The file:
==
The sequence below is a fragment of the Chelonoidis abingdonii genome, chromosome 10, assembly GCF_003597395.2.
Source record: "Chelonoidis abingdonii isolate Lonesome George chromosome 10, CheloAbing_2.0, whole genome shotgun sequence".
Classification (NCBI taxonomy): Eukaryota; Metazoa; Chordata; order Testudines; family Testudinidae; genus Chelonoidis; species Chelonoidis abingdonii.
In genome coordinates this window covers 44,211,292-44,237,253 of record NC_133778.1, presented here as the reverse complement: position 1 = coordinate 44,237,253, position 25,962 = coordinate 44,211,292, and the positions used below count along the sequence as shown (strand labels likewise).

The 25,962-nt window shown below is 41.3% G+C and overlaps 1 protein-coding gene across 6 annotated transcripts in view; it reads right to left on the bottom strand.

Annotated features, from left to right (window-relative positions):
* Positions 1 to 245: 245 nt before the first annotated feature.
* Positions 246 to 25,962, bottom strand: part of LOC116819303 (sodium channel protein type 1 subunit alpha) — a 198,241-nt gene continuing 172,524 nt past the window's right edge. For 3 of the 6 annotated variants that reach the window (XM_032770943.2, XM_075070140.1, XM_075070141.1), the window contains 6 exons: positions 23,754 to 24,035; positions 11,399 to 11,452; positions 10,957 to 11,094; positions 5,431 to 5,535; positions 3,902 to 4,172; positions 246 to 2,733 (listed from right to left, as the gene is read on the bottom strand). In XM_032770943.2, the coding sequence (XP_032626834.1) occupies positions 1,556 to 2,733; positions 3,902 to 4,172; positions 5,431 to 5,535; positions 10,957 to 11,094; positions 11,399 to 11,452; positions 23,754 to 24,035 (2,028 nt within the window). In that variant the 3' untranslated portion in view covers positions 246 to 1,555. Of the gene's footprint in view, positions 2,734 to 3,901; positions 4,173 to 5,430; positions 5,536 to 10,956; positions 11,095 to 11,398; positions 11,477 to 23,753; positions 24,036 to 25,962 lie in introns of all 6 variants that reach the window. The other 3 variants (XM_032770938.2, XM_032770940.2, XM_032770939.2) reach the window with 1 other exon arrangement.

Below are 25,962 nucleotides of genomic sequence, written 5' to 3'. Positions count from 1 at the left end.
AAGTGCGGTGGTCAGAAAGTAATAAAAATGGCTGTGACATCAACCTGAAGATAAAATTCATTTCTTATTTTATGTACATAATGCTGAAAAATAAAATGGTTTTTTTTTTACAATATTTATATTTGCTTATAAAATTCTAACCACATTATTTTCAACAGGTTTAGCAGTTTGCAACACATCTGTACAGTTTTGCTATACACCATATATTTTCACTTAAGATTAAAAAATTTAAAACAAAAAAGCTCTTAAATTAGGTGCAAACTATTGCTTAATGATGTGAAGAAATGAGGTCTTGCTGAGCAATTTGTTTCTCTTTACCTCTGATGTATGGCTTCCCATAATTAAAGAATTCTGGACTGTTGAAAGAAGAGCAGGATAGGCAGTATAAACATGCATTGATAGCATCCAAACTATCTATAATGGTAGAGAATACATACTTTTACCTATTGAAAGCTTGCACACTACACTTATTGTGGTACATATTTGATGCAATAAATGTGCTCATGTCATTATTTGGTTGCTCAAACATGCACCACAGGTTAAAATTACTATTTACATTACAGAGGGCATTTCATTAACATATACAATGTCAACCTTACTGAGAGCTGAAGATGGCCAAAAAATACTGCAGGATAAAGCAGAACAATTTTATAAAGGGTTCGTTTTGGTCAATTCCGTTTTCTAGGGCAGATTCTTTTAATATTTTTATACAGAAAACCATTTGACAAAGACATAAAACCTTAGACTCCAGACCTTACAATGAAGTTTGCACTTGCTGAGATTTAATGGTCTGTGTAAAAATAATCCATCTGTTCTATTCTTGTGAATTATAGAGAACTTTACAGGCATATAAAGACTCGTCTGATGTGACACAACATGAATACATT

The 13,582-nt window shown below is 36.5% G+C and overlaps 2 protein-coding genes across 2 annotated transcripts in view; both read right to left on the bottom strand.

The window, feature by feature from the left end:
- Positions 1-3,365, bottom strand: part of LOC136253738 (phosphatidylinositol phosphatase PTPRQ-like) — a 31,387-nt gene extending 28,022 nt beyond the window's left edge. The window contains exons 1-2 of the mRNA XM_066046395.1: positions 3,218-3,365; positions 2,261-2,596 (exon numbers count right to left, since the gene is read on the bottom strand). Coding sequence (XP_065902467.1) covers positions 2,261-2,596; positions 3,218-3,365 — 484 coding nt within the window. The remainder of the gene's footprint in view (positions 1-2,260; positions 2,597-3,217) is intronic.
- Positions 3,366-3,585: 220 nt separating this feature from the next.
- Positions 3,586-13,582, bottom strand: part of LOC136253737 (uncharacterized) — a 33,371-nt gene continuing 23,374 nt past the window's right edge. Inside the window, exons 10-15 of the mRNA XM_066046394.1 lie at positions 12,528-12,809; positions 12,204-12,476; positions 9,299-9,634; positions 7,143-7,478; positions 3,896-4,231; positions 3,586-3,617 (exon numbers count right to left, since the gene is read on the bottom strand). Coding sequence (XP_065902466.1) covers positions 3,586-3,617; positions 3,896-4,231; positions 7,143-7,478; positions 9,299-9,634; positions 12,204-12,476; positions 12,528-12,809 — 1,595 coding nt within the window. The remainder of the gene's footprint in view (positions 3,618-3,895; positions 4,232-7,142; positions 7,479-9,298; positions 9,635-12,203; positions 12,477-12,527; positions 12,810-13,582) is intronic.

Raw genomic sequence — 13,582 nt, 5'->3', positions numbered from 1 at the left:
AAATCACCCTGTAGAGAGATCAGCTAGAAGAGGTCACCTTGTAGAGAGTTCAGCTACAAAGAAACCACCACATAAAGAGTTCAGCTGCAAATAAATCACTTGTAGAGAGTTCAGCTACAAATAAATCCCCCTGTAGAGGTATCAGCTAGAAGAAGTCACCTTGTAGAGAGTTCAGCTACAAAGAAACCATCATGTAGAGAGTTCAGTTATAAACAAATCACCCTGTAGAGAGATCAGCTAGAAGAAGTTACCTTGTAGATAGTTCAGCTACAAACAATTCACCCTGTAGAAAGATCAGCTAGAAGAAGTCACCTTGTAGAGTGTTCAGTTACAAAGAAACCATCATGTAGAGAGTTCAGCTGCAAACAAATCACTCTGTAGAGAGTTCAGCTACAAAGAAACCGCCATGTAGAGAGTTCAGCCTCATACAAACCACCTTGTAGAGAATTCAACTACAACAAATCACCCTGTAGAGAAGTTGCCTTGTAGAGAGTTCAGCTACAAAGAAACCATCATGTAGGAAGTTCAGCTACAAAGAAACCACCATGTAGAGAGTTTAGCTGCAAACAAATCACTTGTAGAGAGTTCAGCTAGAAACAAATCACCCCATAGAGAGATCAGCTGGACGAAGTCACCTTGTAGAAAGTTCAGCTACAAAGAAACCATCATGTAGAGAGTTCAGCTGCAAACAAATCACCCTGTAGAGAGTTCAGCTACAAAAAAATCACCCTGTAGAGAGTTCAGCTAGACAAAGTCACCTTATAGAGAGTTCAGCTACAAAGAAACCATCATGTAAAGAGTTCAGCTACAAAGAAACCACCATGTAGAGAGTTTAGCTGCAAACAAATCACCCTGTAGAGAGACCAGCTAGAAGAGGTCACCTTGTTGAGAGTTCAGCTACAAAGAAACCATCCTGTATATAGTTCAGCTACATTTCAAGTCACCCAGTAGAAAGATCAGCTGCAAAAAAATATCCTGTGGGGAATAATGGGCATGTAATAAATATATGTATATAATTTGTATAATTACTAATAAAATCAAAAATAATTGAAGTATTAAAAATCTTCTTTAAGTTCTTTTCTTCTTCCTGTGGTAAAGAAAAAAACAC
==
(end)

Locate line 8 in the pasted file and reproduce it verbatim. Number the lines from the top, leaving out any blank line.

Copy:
* Positions 246 to 25,962, bottom strand: part of LOC116819303 (sodium channel protein type 1 subunit alpha) — a 198,241-nt gene continuing 172,524 nt past the window's right edge. For 3 of the 6 annotated variants that reach the window (XM_032770943.2, XM_075070140.1, XM_075070141.1), the window contains 6 exons: positions 23,754 to 24,035; positions 11,399 to 11,452; positions 10,957 to 11,094; positions 5,431 to 5,535; positions 3,902 to 4,172; positions 246 to 2,733 (listed from right to left, as the gene is read on the bottom strand). In XM_032770943.2, the coding sequence (XP_032626834.1) occupies positions 1,556 to 2,733; positions 3,902 to 4,172; positions 5,431 to 5,535; positions 10,957 to 11,094; positions 11,399 to 11,452; positions 23,754 to 24,035 (2,028 nt within the window). In that variant the 3' untranslated portion in view covers positions 246 to 1,555. Of the gene's footprint in view, positions 2,734 to 3,901; positions 4,173 to 5,430; positions 5,536 to 10,956; positions 11,095 to 11,398; positions 11,477 to 23,753; positions 24,036 to 25,962 lie in introns of all 6 variants that reach the window. The other 3 variants (XM_032770938.2, XM_032770940.2, XM_032770939.2) reach the window with 1 other exon arrangement.